Abstract Over the last ten years natural disasters affected  more than 2.4 billion people—the equivalent of one-third of the earth’s population—and they have wrought over$910 billion in damages—equivalent to approximately 18 percent of global GDP. Natural disasters affect not only individuals and communities but also economies, governments and the international system. The 373 natural disasters recorded by the International Disaster Database EM-DAT in 2010 affected some 300 million people from all regions: 300 000 lost their lives and many more suffered injuries, family separation and other trauma. Sudden-onset disasters displaced 42 million people from their homes and caused $108.5 billion in economic losses. Ninety-two per cent of the disasters in 2010 were climate-related. The number of disasters has increased in recent decades—from about 100 to 150 a year in the early 1980’s to an annual average of 392 during the 2000 to 2009 decade. Downloads View this publication on Academia.edu

Read More

Rebuilding war-torn states: tomorrow’s challenges for post-conflict reconstruction

Abstract In the aftermath of the Arab Spring and regime change in many countries, with South Sudan joining the international community as an independent state, and with countries as far apart as Afghanistan, Liberia and Haiti obviously ‘off track’ in their efforts to rebuild their war-torn or disaster-affected communities, it seems a perfect time to review and re-assess policies, strategies and civilian-military interactions for the transition to stability and sustainable peace. Downloads View this publication on Academia.edu

Read More

Civil-military interaction and the future of humanitarian action

Abstract This paper is structured into three (3) parts: a brief update on the evaluation of the humanitarian enterprise in the past 10 years lesson from civil-military interaction in the three recent crises what we can expect in the years to 2020. Downloads View this publication on Academia.edu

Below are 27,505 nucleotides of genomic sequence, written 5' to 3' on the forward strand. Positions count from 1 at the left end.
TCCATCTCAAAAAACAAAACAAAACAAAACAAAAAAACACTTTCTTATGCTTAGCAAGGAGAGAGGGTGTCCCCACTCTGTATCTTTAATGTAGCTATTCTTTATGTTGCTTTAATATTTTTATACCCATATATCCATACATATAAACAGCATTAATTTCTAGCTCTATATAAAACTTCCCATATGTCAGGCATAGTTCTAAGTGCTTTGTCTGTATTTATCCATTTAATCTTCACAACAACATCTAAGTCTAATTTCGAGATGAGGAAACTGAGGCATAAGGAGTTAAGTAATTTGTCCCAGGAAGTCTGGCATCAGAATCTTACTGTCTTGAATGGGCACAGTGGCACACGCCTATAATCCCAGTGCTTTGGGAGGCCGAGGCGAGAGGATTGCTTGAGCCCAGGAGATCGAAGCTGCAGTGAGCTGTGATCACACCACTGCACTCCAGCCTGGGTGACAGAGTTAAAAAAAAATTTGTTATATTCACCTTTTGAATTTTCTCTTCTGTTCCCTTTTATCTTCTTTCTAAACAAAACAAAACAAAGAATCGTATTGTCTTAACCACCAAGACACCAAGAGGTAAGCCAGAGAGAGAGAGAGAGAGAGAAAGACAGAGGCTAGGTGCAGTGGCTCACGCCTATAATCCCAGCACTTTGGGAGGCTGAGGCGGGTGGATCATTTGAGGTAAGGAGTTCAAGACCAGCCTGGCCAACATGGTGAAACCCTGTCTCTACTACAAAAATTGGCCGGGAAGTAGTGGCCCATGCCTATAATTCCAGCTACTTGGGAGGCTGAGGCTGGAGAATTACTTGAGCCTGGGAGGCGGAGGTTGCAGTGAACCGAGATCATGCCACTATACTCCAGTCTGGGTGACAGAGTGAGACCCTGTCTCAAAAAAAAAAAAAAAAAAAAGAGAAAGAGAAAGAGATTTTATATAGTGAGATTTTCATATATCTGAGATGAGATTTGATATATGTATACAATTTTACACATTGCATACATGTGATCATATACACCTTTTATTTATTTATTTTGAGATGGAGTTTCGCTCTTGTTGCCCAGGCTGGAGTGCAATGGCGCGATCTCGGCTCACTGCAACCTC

Read More

Conflict prevention in practice: from rhetoric to reality

Abstract It is natural for policy makers, public officials and even think tanks to focus primarily on violent conflicts that are already occurring. With people being killed daily and horrific images being shown in real time across the globe, today’s conflicts simply cannot be ignored. Yet what about tomorrow’s conflicts, those we can envisage but that are not inevitable? Today there is broad agreement on the importance of preventive action. An array of actors—the United Nations, regional organisations, national governments (including that of the United States) and a host of civil society bodies—have identified preventing violent conflict as a strategic priority. As the Obama administration’s National Security Strategy states, ‘The untold loss of human life, suffering, and property damage that results from armed conflict necessitates that all responsible nations work to prevent it’. This is well put, although it might be asked, ‘Do “all responsible nations” treat the prevention of armed conflict as a “necessity”?’ It is undeniable that far too often the answer is ‘no’. The fundamental challenge is to narrow the gap between rhetoric and reality, proclamations and actions, in preventing violent conflict. Downloads View this publication on Academia.edu

Read More

Disaster response: lessons from Christchurch